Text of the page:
Measurements are approximate.  I often use frozen chicken tenders from Costco.  They thaw out quickly, so I can make these without planning too far ahead.

4 boneless, skinless chicken breasts   
1 package taco seasoning + 2 TB flour
oil to saute
1/2 cup of your favorite salsa 
3-4 TB peach jam, apple jelly, or other jam

Dust chicken breasts w/ taco seasoning-flour mix.  Brown in oil for 2-3 minutes on each side.
Add salsa and cook.  Stir in jam and cook until chicken is done.  

Serve with Mexican Rice and a green salad.

Sauerkraut Pork Chops

Tim, this is for you and anyone who enjoys German food.

When I was student teaching in Arizona, my supervising teacher would talk about this delicious meal she would often prepare.  I finally asked for the recipe.

2 large jars sauerkraut,* rinsed and drained      4-6 pork chops
½ chopped onion                                                          1/2 cup flour mixed with
2 Tbsp brown sugar                                                                  salt, pepper, and
2 Tbsp bacon fat                                                                        paprika
1 can of water                                                                   1/2 cup sour cream

Serve with mashed potatoes

Mix sauerkraut, onion, brown sugar, bacon fat, and water in a 4 qt pot.  Bring to a boil, then simmer for 1 ½ -2 hours.  (This makes the sauerkraut very mild and even some of those who think they don’t like sauerkraut may eat this.)

After about an hour of cooking, flour the pork chops.   Brown both sides in a little oil in skillet.

Drain the sauerkraut well.  Place into a 9 x 13 inch casserole, then put the browned pork chops on top.  Cover and bake  for about 1 ½ hours.  Pork chops should be fork tender by this time.  Remove them to a platter, drain liquid from sauerkraut and mix in sour cream.  Serve alongside pork chops with mashed potatoes, using the sauerkraut like gravy.

*It tasted best with the canned stuff from another era.  Choose a sauerkraut you like, whether it is in a jar or the fresh style from a deli.

Thursday, September 13, 2012

4-Berry Pie

The food blog I follow most closely is Feast for the Eyes, partly because she sends me an email whenever she posts a new recipe.  Fortunately for you, I don't know how to do that.  She recently posted a recipe for a berry pie.  It has probably been over 20 years since I have made a pie crust from scratch.  Marie Callenders' frozen crusts have been used a lot.

But I decided to try this crust and it came out pretty well,
although I would like to have rolled it thinner, but I didn't have the patience.  It was still a very tasty crust, and the pie was delicious!  I used a combination of  blueberries, cranberries, raspberries, and frozen olallieberries*.

For the recipe, click the link below.

Feast for the Eyes Berry Pie

*a type of blackberry that is a cross between a youngberry and a loganberry.  (And a marionberry is a cross between an olallieberry and another blackberry.)

Challah from the Artisan Bread Book

Challah bread, eggy, buttery, and delicious!

Traditional challah braid

An artisan bread recipe was introduced to me by a friend, who was given the recipe by a Pampered Chef representative.  I tried that recipe, but I also found one in the America’s Test Kitchen Baking Book.  (I liked this recipe because of the slightly sourdough flavor.)   And further research also lead me to this website ( and their cookbook (Artisan Bread in Five Minutes a Day  by Jeff Hertzberg and Zoe Francois).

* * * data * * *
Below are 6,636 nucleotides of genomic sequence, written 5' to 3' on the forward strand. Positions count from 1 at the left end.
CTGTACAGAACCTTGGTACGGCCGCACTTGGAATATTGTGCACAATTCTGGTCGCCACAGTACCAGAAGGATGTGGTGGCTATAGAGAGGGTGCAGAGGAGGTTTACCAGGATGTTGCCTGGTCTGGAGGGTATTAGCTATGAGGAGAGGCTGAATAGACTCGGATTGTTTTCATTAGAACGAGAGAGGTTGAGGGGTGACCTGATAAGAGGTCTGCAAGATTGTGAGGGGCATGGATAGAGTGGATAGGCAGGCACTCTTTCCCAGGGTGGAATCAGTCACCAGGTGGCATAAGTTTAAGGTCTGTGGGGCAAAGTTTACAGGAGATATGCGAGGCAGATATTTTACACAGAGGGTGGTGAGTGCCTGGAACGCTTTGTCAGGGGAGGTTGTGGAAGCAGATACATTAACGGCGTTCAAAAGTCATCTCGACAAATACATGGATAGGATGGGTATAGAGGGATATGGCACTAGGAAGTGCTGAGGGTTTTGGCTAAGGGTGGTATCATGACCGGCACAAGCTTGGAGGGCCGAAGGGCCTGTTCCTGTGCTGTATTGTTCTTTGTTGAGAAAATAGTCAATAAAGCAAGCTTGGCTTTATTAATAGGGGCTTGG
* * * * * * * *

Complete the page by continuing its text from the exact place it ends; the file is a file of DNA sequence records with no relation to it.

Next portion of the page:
The recipes in the book are different from the other two mentioned above in that they make dough that makes several loaves of bread, rather than just one loaf.  (The rest of the dough is stored in the refrigerator or frozen for later use.)  The recipe below is for half the normal recipe, and I baked the whole batch in an 8” x 4” loaf pan.  
Recipe can be doubled or quadrupled

1 packet of yeast (2 ¼ teaspoon)
2 ¼ teaspoon kosher salt
2 eggs, lightly beaten
¼ C honey
¼ C melted unsalted butter or vegetable oil
7/8 C lukewarm water________________
3 ½ C unbleached all-purpose flour

Egg wash (1 egg beaten with 1 Tbsp water)
Sesame or poppy seeds for top

In a large bowl mix together the ingredients above the line.  Mix in the flour without kneading, using a spoon, large-capacity food processor or heavy-duty stand mixer.  If you’re not using a machine, you may need to use wet hands to incorporate the last bit of flour.

Cover (not airtight), and allow to rest at room temperature until the dough rises and collapses (or flattens on top), approximately 2-3 hours.

The dough can be used immediately after the initial rise, though it is easier to handle when cold.  Refrigerate in a lidded (not airtight) container and use over the next 5 days.  

(Beyond 5 days, freeze in 1-pound portions in an airtight container for up to 4 weeks.  Defrost frozen dough overnight in the refrigerator before using.  Then allow the usual rest and rise time.)

On baking day, butter or grease a cookie sheet or line with parchment paper.  Dust the surface of the refrigerated dough with flour and cut off a 1-pound (grapefruit-size) piece.  Dust the piece with more flour and quickly shape it into a ball by stretching the surface of the dough around to the bottom on all four sides, rotating the ball a quarter-turn as you go.

You can then braid it as is traditional.  (See book, pp. 181-2 for further instructions or click how-to-six-strand-braided-challah  using all the bread dough for a 6-strand braid.)

(I formed 2 dough balls using all the dough, and placed them into a greased 8” x 4” loaf pan, separated by a greased piece of foil, so I would have 2 smaller loaves.)

Allow the bread to rest and rise for 80 minutes (or 40 minutes if you are using fresh, unrefrigerated dough). 

Preheat the oven to 350.  Brush with egg wash and sprinkle with seeds, if desired. (I forgot to do this.)
Bake near the center of the over for about 25-35 minutes.  Smaller or larger loaves will require adjustments in baking time.  The challah is done when golden brown, and the braids near the center of the loaf offer resistance to pressure.  Due to the fat in the dough, challah will not for a hard, crackling crust. 

Allow to cool before slicing or eating.